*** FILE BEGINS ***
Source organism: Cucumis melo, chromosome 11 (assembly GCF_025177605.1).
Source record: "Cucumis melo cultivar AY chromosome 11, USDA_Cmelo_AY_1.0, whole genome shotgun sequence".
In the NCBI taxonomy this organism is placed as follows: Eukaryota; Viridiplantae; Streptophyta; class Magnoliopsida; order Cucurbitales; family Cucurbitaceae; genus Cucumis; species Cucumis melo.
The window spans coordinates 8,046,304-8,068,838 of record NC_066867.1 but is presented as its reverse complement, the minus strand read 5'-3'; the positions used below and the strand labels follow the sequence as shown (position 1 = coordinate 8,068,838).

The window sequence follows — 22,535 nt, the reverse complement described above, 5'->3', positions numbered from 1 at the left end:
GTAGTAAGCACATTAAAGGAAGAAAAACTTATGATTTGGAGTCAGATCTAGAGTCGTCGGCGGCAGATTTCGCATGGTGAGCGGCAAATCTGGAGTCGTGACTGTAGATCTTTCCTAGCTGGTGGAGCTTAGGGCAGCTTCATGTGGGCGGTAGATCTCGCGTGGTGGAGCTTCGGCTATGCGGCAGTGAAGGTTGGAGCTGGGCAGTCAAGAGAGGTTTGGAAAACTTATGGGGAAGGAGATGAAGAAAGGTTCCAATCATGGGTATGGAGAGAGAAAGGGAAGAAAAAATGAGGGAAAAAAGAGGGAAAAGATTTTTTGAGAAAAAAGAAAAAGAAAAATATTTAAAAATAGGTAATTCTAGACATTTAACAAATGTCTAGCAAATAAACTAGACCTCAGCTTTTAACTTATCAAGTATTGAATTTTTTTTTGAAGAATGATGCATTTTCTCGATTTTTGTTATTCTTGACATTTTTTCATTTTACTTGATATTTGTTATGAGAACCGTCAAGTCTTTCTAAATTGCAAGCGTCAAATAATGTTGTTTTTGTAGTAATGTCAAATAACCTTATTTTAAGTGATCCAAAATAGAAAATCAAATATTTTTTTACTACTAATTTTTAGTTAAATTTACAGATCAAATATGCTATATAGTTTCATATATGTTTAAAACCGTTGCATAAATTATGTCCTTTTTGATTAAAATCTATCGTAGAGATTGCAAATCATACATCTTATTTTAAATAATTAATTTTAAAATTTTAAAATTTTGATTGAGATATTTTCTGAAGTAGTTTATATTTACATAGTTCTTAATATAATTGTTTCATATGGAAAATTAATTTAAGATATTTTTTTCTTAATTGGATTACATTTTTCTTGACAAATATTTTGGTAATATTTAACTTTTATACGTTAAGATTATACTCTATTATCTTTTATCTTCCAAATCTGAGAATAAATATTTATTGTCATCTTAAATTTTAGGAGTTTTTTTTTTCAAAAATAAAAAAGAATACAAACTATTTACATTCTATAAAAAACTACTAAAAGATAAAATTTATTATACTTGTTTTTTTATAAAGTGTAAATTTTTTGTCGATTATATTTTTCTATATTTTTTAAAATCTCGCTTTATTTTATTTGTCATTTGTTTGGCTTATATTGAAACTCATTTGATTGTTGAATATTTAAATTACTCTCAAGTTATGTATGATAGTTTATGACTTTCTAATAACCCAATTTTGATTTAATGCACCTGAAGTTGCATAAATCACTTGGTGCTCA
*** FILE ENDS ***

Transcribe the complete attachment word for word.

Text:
Source organism: Cucumis melo, chromosome 11 (assembly GCF_025177605.1).
Source record: "Cucumis melo cultivar AY chromosome 11, USDA_Cmelo_AY_1.0, whole genome shotgun sequence".
In the NCBI taxonomy this organism is placed as follows: Eukaryota; Viridiplantae; Streptophyta; class Magnoliopsida; order Cucurbitales; family Cucurbitaceae; genus Cucumis; species Cucumis melo.
The window spans coordinates 8,046,304-8,068,838 of record NC_066867.1 but is presented as its reverse complement, the minus strand read 5'-3'; the positions used below and the strand labels follow the sequence as shown (position 1 = coordinate 8,068,838).

The window sequence follows — 22,535 nt, the reverse complement described above, 5'->3', positions numbered from 1 at the left end:
GTAGTAAGCACATTAAAGGAAGAAAAACTTATGATTTGGAGTCAGATCTAGAGTCGTCGGCGGCAGATTTCGCATGGTGAGCGGCAAATCTGGAGTCGTGACTGTAGATCTTTCCTAGCTGGTGGAGCTTAGGGCAGCTTCATGTGGGCGGTAGATCTCGCGTGGTGGAGCTTCGGCTATGCGGCAGTGAAGGTTGGAGCTGGGCAGTCAAGAGAGGTTTGGAAAACTTATGGGGAAGGAGATGAAGAAAGGTTCCAATCATGGGTATGGAGAGAGAAAGGGAAGAAAAAATGAGGGAAAAAAGAGGGAAAAGATTTTTTGAGAAAAAAGAAAAAGAAAAATATTTAAAAATAGGTAATTCTAGACATTTAACAAATGTCTAGCAAATAAACTAGACCTCAGCTTTTAACTTATCAAGTATTGAATTTTTTTTTGAAGAATGATGCATTTTCTCGATTTTTGTTATTCTTGACATTTTTTCATTTTACTTGATATTTGTTATGAGAACCGTCAAGTCTTTCTAAATTGCAAGCGTCAAATAATGTTGTTTTTGTAGTAATGTCAAATAACCTTATTTTAAGTGATCCAAAATAGAAAATCAAATATTTTTTTACTACTAATTTTTAGTTAAATTTACAGATCAAATATGCTATATAGTTTCATATATGTTTAAAACCGTTGCATAAATTATGTCCTTTTTGATTAAAATCTATCGTAGAGATTGCAAATCATACATCTTATTTTAAATAATTAATTTTAAAATTTTAAAATTTTGATTGAGATATTTTCTGAAGTAGTTTATATTTACATAGTTCTTAATATAATTGTTTCATATGGAAAATTAATTTAAGATATTTTTTTCTTAATTGGATTACATTTTTCTTGACAAATATTTTGGTAATATTTAACTTTTATACGTTAAGATTATACTCTATTATCTTTTATCTTCCAAATCTGAGAATAAATATTTATTGTCATCTTAAATTTTAGGAGTTTTTTTTTTCAAAAATAAAAAAGAATACAAACTATTTACATTCTATAAAAAACTACTAAAAGATAAAATTTATTATACTTGTTTTTTTATAAAGTGTAAATTTTTTGTCGATTATATTTTTCTATATTTTTTAAAATCTCGCTTTATTTTATTTGTCATTTGTTTGGCTTATATTGAAACTCATTTGATTGTTGAATATTTAAATTACTCTCAAGTTATGTATGATAGTTTATGACTTTCTAATAACCCAATTTTGATTTAATGCACCTGAAGTTGCATAAATCACTTGGTGCTCA